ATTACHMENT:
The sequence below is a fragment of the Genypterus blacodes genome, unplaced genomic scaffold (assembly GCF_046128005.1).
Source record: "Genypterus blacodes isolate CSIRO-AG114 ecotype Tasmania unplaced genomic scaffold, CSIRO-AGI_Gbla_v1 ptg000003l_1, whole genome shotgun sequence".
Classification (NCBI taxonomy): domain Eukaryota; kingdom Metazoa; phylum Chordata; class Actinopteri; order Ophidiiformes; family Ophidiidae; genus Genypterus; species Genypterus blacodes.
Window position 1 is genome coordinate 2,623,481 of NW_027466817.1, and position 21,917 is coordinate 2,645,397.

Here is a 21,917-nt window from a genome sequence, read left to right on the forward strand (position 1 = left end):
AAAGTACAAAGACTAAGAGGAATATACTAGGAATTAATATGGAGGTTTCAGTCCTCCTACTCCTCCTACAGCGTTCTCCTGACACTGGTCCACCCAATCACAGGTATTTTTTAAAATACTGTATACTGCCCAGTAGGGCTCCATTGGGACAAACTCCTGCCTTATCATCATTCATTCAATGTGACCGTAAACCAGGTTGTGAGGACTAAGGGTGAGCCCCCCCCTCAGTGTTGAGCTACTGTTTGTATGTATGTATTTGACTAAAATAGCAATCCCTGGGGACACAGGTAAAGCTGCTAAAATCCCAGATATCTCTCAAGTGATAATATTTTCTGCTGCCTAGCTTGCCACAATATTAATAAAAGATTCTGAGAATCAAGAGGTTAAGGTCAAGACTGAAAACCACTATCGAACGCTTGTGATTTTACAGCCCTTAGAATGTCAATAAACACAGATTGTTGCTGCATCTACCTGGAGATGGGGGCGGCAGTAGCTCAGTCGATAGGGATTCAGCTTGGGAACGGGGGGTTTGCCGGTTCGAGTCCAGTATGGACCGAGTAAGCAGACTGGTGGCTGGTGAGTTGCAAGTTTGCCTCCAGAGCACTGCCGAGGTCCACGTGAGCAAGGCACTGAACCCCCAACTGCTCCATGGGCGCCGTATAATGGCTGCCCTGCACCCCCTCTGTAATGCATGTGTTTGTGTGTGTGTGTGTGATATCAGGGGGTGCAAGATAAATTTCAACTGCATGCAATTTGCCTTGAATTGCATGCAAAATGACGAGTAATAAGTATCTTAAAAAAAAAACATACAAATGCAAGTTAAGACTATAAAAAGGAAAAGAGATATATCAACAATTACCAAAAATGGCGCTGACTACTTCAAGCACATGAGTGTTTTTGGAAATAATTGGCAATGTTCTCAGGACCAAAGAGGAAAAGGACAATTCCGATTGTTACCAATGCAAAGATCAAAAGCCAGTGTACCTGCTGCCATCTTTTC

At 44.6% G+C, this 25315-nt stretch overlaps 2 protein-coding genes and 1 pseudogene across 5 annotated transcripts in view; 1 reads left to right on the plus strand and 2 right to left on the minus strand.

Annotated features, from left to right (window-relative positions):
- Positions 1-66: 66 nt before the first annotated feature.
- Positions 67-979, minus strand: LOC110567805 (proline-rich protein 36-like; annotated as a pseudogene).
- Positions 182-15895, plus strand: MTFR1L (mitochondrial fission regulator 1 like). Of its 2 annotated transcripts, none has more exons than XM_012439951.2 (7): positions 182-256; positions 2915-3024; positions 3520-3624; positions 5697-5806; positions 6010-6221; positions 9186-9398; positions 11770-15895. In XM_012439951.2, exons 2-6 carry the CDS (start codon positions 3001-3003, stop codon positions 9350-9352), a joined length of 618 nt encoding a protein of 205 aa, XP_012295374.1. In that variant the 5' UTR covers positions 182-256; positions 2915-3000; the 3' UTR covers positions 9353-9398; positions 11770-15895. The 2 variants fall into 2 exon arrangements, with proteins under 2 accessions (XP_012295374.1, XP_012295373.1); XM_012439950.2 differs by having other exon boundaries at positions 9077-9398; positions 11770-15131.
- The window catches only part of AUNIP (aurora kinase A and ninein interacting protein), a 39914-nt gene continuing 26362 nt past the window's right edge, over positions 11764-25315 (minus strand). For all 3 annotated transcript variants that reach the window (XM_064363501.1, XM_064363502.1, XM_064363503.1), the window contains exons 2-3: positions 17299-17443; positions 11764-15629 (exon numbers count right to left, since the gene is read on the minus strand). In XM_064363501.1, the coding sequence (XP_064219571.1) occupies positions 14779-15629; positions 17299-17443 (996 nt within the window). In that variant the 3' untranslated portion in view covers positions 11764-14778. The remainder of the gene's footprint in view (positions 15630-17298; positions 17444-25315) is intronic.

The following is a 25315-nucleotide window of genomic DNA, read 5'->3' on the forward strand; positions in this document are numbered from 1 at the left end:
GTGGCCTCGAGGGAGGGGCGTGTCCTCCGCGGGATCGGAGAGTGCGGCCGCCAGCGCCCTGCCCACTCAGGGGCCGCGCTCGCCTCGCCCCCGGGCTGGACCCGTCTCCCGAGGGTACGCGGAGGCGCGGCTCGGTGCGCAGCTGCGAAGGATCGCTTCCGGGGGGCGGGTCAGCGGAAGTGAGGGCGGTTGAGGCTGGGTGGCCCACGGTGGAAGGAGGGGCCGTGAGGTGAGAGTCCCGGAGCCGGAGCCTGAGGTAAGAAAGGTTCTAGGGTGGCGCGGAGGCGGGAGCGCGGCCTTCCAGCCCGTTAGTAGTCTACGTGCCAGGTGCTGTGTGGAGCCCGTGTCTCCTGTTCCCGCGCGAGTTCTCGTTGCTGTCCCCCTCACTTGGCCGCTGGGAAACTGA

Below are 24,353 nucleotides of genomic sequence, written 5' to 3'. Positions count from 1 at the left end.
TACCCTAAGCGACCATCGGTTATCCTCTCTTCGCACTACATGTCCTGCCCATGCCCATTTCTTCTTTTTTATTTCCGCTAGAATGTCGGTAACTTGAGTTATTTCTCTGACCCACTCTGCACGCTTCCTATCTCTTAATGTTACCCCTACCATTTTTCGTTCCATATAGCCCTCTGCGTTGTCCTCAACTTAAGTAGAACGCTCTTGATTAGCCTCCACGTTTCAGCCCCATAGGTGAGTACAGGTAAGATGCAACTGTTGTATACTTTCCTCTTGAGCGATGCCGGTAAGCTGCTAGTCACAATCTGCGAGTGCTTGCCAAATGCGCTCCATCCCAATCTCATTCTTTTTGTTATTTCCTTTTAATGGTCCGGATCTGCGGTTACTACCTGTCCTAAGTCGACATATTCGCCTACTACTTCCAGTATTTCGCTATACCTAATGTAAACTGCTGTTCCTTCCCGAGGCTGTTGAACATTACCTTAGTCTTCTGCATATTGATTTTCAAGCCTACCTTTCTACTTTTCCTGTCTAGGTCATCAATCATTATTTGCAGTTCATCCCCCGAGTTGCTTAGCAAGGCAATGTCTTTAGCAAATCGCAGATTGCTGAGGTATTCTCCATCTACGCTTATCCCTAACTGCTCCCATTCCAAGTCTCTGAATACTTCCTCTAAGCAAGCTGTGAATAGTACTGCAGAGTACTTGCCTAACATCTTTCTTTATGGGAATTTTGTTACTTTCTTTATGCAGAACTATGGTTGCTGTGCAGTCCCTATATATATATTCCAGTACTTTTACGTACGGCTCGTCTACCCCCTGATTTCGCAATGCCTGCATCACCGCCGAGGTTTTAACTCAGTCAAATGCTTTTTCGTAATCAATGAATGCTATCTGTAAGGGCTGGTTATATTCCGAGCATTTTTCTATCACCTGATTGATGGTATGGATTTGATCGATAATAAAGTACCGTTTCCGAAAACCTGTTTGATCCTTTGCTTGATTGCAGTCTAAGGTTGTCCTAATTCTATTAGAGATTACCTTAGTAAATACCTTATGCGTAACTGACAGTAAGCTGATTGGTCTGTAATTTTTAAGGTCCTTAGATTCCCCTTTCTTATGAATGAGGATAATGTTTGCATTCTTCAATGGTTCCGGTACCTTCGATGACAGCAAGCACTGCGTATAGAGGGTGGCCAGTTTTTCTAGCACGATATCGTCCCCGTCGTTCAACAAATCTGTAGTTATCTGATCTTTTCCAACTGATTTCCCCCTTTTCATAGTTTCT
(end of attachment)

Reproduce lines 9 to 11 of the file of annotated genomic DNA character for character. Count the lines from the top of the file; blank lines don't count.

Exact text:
- Positions 1-66: 66 nt before the first annotated feature.
- Positions 67-979, minus strand: LOC110567805 (proline-rich protein 36-like; annotated as a pseudogene).
- Positions 182-15895, plus strand: MTFR1L (mitochondrial fission regulator 1 like). Of its 2 annotated transcripts, none has more exons than XM_012439951.2 (7): positions 182-256; positions 2915-3024; positions 3520-3624; positions 5697-5806; positions 6010-6221; positions 9186-9398; positions 11770-15895. In XM_012439951.2, exons 2-6 carry the CDS (start codon positions 3001-3003, stop codon positions 9350-9352), a joined length of 618 nt encoding a protein of 205 aa, XP_012295374.1. In that variant the 5' UTR covers positions 182-256; positions 2915-3000; the 3' UTR covers positions 9353-9398; positions 11770-15895. The 2 variants fall into 2 exon arrangements, with proteins under 2 accessions (XP_012295374.1, XP_012295373.1); XM_012439950.2 differs by having other exon boundaries at positions 9077-9398; positions 11770-15131.